Right now we’re stuck on textbooks as that tool, thus putting the power of learning in the hands of others. But I see iBook Textbooks as an improvement for sure. And they’re not so bad on a device that combines the power of the Web in a thin, lightweight, convenient package. But I also think schools/districts should look beyond the iPad (or any technology) as simply replacing an old tool. New tools, especially those that have a higher cost involved, ought to provide richer opportunities for learning. And by saying richer, I mean, deeper, more efficient, and longer-lasting experiences. Otherwise, the tech is just cool.
So in the end, iPads are not free. And the textbooks are going to cost us money (and time if they’re ineffectively utilized in and out of school). But when I look back at Apple as a leader, I see:
- the first company to release wi-fi enabled laptops,
- the first company to release a high-resolution printer (LaserWriter),
- the first company to ditch the floppy drive,
- the first company to release a viable, touch-based computer platform
Leading is sometimes being first. You create waves. You incite controversy. But in the end when bold decisions result in new thinking and new paradigms for learning, I see leadership through innovation as an important cultural behavior. It’s not only our responsibility as academics to study these innovations, test them out and try them, but also to inform those making a profit on how to improve the innovations. Part of this responsibility comes through economics (whether schools or parents will buy $15/copy textbooks), but I believe more should come through discourse and critique.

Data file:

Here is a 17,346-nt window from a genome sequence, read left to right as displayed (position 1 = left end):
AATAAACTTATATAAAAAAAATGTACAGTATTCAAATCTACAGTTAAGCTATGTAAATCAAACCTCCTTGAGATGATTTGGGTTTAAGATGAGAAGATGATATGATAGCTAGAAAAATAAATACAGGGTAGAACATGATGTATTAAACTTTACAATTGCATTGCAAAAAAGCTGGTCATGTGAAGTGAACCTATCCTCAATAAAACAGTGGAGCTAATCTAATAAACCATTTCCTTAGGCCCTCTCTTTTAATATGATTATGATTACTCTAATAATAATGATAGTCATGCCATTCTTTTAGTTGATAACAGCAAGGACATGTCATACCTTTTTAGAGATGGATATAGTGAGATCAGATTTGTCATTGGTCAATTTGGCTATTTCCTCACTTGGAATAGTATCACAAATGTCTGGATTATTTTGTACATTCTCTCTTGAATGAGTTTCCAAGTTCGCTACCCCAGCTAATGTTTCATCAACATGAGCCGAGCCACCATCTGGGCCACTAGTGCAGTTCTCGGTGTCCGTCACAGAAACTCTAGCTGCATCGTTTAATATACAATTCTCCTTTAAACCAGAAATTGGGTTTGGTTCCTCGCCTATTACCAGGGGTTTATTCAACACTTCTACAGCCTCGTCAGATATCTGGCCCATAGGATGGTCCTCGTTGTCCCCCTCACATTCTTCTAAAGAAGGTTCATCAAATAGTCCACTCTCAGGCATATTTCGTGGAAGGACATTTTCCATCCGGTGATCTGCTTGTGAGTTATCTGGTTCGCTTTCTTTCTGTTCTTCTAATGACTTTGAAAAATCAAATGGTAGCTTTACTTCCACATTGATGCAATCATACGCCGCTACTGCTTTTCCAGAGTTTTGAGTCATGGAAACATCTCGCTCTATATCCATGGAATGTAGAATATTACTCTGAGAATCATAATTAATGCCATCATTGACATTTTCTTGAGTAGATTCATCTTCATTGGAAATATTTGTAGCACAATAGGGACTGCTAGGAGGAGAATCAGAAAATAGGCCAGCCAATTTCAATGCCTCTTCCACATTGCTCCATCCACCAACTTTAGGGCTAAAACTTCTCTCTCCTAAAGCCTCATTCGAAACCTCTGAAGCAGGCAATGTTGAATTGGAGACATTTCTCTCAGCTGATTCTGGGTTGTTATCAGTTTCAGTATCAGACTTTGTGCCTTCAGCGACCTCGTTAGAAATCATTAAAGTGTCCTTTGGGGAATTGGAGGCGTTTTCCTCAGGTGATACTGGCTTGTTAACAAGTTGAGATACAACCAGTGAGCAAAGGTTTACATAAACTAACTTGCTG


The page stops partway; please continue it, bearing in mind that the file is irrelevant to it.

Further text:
The article I linked to does a fairly good job in the end of revealing the discord and disruption with the introduction of new tools.
In Mountain View, teacher Michael Bourquin walks around his fifth-grade class with an iPad while teaching math at Landels School. “I can look up information, show specific examples from websites such as Algebra.com and input grades quickly while spot checking homework,” he said.
But not all teachers cozy up to tech tools.
Gunn High School in Palo Alto has issued iPads to 30 freshmen in a pilot project. But, students say, most of their teachers don’t let them use the iPads in class, partly because students sneak peeks at Facebook and other social networking sites.
“These devices don’t help our kids be prepared to be in the classroom. They do the opposite,” said English teacher Marc Vincenti, whose classroom is not part of the experiment.
“The access to electronic devices on campus — available to an age-group that is not famous for its impulse control — lends itself to continual waves of emotion, anxiety and preoccupation that can’t help but wash over into classroom time.”
Many students, though, have embraced the iPads, which they get to take home.
Sophomore Allison Paley, 15, last year found her iPad useful on a biology field trip for drawing plants and birds. But for reading books, “I personally like the feel and smell of paper.”
Even for tech-promoter Horn, the bottom line is whether technology makes good teaching easier. It’s not clear if the iPad’s iBooks 2 program is headed that way.
So when students want to be connected socially using tools like Facebook, do we ban access (by taking away the devices that get them there)? We’ve been trying that in our schools already. And they’re not getting online with their with iPads. But by these folks trying to introduce these new tools, it’s revealed the breakdown of effectiveness in how school environments are structured. And to make that more effective–it will take real leadership.
The new-fangled textbooks are just one step in that direction.